Home / Companies / Adani group’s Australian mining troubles are far from over

Things were different in 2011. Coal prices were at a record, China was hoovering up coal all over the globe and green power was still a costly affair. The Indian government, too, was encouraging power companies to invest in coal assets overseas.

That was when billionaire Gautam Adani scooped up the Carmichael coal project in Australia for nearly A$800 million. The group was to develop the mine at the Galilee Basin in Queensland state and lay a rail line to transport coal to the coast at a total cost of $16.5 billion.

It seemed like a good bet on the rising energy prices.

Adani wasn’t alone in the coal rush. GVK Power and Infrastructure Ltd invested $1.25 billion in the Alpha Coal proposal, Lanco Infratech Ltd bought the Griffin coal mine for A$740 million in west Australia; and Jindal Steel and Power Ltd acquired 80% of Wollongong Coal in New South Wales in Australia.

Adani, however, ran into a wall of opposition over charges that the mine would hurt the delicate ecology of the project area and the Great Barrier Reef.

Environmental activists petitioned the Australian government and moved court.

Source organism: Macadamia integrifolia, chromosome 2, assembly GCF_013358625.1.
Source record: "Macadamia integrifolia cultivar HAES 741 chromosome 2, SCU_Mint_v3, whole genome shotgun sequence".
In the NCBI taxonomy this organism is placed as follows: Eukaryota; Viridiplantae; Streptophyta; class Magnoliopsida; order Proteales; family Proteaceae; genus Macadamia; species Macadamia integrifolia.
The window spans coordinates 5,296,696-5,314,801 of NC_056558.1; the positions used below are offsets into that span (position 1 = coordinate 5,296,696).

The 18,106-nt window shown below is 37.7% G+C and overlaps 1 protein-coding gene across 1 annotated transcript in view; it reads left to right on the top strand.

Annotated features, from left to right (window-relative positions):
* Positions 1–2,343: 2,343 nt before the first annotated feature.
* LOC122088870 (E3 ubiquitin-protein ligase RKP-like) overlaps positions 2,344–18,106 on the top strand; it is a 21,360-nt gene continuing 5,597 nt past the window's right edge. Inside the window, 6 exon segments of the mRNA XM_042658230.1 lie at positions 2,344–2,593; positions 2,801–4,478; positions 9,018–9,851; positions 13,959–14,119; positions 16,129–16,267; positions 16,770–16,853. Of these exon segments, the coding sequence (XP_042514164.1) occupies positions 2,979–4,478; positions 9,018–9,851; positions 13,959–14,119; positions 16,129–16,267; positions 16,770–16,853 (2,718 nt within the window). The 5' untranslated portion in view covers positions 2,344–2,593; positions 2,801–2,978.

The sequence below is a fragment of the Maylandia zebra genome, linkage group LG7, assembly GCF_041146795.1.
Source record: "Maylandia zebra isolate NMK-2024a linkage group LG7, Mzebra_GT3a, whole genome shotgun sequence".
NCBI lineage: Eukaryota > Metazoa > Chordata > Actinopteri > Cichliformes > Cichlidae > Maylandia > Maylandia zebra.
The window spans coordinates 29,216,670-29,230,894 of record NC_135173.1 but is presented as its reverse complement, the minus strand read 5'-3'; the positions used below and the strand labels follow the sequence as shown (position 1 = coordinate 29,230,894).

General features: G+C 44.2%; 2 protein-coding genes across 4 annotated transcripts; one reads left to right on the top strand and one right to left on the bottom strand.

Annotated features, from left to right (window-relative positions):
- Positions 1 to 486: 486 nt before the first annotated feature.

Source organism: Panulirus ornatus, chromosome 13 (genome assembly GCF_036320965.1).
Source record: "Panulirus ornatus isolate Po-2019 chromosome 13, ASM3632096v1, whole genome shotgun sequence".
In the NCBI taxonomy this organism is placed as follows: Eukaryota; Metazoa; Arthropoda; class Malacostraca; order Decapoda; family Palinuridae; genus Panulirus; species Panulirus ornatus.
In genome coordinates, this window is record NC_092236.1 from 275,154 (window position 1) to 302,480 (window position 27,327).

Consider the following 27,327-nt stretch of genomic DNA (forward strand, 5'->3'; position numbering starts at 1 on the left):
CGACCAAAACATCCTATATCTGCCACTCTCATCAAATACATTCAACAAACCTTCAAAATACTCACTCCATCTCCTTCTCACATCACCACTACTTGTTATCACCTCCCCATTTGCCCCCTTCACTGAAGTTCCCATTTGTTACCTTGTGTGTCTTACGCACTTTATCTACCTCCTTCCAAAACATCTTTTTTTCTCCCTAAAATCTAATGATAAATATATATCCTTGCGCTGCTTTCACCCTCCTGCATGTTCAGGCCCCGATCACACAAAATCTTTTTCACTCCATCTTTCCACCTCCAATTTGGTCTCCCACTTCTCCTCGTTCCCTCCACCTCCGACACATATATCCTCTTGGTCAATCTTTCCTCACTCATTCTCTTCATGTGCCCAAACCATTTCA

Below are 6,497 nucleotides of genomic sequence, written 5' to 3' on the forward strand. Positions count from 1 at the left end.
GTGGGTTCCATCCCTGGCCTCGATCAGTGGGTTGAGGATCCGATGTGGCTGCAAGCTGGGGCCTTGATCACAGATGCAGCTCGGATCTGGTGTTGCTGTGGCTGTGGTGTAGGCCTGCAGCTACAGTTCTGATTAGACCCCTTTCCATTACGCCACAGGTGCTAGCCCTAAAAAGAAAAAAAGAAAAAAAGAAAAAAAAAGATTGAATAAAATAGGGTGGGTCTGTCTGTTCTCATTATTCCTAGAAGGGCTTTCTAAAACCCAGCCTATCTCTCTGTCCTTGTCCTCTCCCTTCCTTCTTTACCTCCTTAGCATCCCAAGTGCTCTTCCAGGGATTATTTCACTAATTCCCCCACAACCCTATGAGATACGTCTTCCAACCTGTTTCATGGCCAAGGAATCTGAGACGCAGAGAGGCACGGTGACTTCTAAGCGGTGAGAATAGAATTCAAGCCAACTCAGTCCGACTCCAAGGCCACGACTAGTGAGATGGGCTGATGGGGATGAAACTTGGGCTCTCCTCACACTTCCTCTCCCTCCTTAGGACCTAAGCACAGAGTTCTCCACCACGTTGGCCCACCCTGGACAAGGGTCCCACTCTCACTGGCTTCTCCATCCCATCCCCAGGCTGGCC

In the meantime, energy prices crashed, putting a question mark over the coal project.

In India, solar power project bids hit record lows, with the government firmly backing renewable power.

So, it was some relief for Adani when Australia on 15 October re-approved the mine and rail project in accordance with the country’s environment laws, subject to “36 of the strictest conditions in Australian history". On 2 February, the Queensland government approved the project.

The way forward

But the project still has a long road ahead. Adani Mining Pty. Ltd still needs to secure mining leases from the government, achieve financial closure for the project, finalize compensation agreements with landholders and ensure that the project remains viable despite the falling coal prices.

“A number of statutory obligations and outstanding legal issues remain to be addressed before I can consider granting the Carmichael coal project mining leases," said Queensland’s minister for state development and minister for natural resources and mines Anthony Lynham, in a statement on 3 February, a day after his government approved the project.